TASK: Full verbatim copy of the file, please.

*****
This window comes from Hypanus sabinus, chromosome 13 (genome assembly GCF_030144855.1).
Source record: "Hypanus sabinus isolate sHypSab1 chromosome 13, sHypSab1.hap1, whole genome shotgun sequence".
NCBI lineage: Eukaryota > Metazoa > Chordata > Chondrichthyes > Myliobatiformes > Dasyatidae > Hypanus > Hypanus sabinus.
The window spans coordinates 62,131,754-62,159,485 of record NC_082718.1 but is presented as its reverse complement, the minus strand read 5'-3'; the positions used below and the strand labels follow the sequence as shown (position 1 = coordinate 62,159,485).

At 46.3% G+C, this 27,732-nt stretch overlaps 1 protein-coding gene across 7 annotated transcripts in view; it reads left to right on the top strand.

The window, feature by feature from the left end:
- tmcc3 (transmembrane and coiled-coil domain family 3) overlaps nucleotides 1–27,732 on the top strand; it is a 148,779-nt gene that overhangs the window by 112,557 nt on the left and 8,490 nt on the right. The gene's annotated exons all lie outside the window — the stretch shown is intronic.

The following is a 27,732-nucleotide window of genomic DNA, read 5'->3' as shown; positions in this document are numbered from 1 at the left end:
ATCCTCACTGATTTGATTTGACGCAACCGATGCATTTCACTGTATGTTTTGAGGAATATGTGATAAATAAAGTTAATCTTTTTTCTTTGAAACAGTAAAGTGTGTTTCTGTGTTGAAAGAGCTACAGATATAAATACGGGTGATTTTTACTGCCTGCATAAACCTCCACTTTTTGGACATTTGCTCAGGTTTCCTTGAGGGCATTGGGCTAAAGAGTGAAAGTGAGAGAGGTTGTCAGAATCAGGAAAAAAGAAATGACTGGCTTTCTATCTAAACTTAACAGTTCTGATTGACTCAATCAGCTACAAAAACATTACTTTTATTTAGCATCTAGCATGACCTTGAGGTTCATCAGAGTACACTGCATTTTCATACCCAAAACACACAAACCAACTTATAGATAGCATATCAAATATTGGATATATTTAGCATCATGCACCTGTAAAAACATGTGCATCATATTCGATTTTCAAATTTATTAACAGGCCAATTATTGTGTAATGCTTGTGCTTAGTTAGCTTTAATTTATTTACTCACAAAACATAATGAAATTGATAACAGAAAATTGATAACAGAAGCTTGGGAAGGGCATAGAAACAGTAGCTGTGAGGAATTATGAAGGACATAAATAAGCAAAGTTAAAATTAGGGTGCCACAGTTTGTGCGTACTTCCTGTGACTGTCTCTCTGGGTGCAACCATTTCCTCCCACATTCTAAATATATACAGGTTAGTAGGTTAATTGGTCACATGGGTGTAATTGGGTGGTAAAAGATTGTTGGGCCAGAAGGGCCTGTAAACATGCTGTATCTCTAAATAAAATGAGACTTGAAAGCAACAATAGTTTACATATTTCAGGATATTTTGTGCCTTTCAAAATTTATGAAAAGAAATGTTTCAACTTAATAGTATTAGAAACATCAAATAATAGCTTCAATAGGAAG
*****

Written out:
This window comes from Hypanus sabinus, chromosome 13 (genome assembly GCF_030144855.1).
Source record: "Hypanus sabinus isolate sHypSab1 chromosome 13, sHypSab1.hap1, whole genome shotgun sequence".
NCBI lineage: Eukaryota > Metazoa > Chordata > Chondrichthyes > Myliobatiformes > Dasyatidae > Hypanus > Hypanus sabinus.
The window spans coordinates 62,131,754-62,159,485 of record NC_082718.1 but is presented as its reverse complement, the minus strand read 5'-3'; the positions used below and the strand labels follow the sequence as shown (position 1 = coordinate 62,159,485).

At 46.3% G+C, this 27,732-nt stretch overlaps 1 protein-coding gene across 7 annotated transcripts in view; it reads left to right on the top strand.

The window, feature by feature from the left end:
- tmcc3 (transmembrane and coiled-coil domain family 3) overlaps nucleotides 1–27,732 on the top strand; it is a 148,779-nt gene that overhangs the window by 112,557 nt on the left and 8,490 nt on the right. The gene's annotated exons all lie outside the window — the stretch shown is intronic.

The following is a 27,732-nucleotide window of genomic DNA, read 5'->3' as shown; positions in this document are numbered from 1 at the left end:
ATCCTCACTGATTTGATTTGACGCAACCGATGCATTTCACTGTATGTTTTGAGGAATATGTGATAAATAAAGTTAATCTTTTTTCTTTGAAACAGTAAAGTGTGTTTCTGTGTTGAAAGAGCTACAGATATAAATACGGGTGATTTTTACTGCCTGCATAAACCTCCACTTTTTGGACATTTGCTCAGGTTTCCTTGAGGGCATTGGGCTAAAGAGTGAAAGTGAGAGAGGTTGTCAGAATCAGGAAAAAAGAAATGACTGGCTTTCTATCTAAACTTAACAGTTCTGATTGACTCAATCAGCTACAAAAACATTACTTTTATTTAGCATCTAGCATGACCTTGAGGTTCATCAGAGTACACTGCATTTTCATACCCAAAACACACAAACCAACTTATAGATAGCATATCAAATATTGGATATATTTAGCATCATGCACCTGTAAAAACATGTGCATCATATTCGATTTTCAAATTTATTAACAGGCCAATTATTGTGTAATGCTTGTGCTTAGTTAGCTTTAATTTATTTACTCACAAAACATAATGAAATTGATAACAGAAAATTGATAACAGAAGCTTGGGAAGGGCATAGAAACAGTAGCTGTGAGGAATTATGAAGGACATAAATAAGCAAAGTTAAAATTAGGGTGCCACAGTTTGTGCGTACTTCCTGTGACTGTCTCTCTGGGTGCAACCATTTCCTCCCACATTCTAAATATATACAGGTTAGTAGGTTAATTGGTCACATGGGTGTAATTGGGTGGTAAAAGATTGTTGGGCCAGAAGGGCCTGTAAACATGCTGTATCTCTAAATAAAATGAGACTTGAAAGCAACAATAGTTTACATATTTCAGGATATTTTGTGCCTTTCAAAATTTATGAAAAGAAATGTTTCAACTTAATAGTATTAGAAACATCAAATAATAGCTTCAATAGGAAG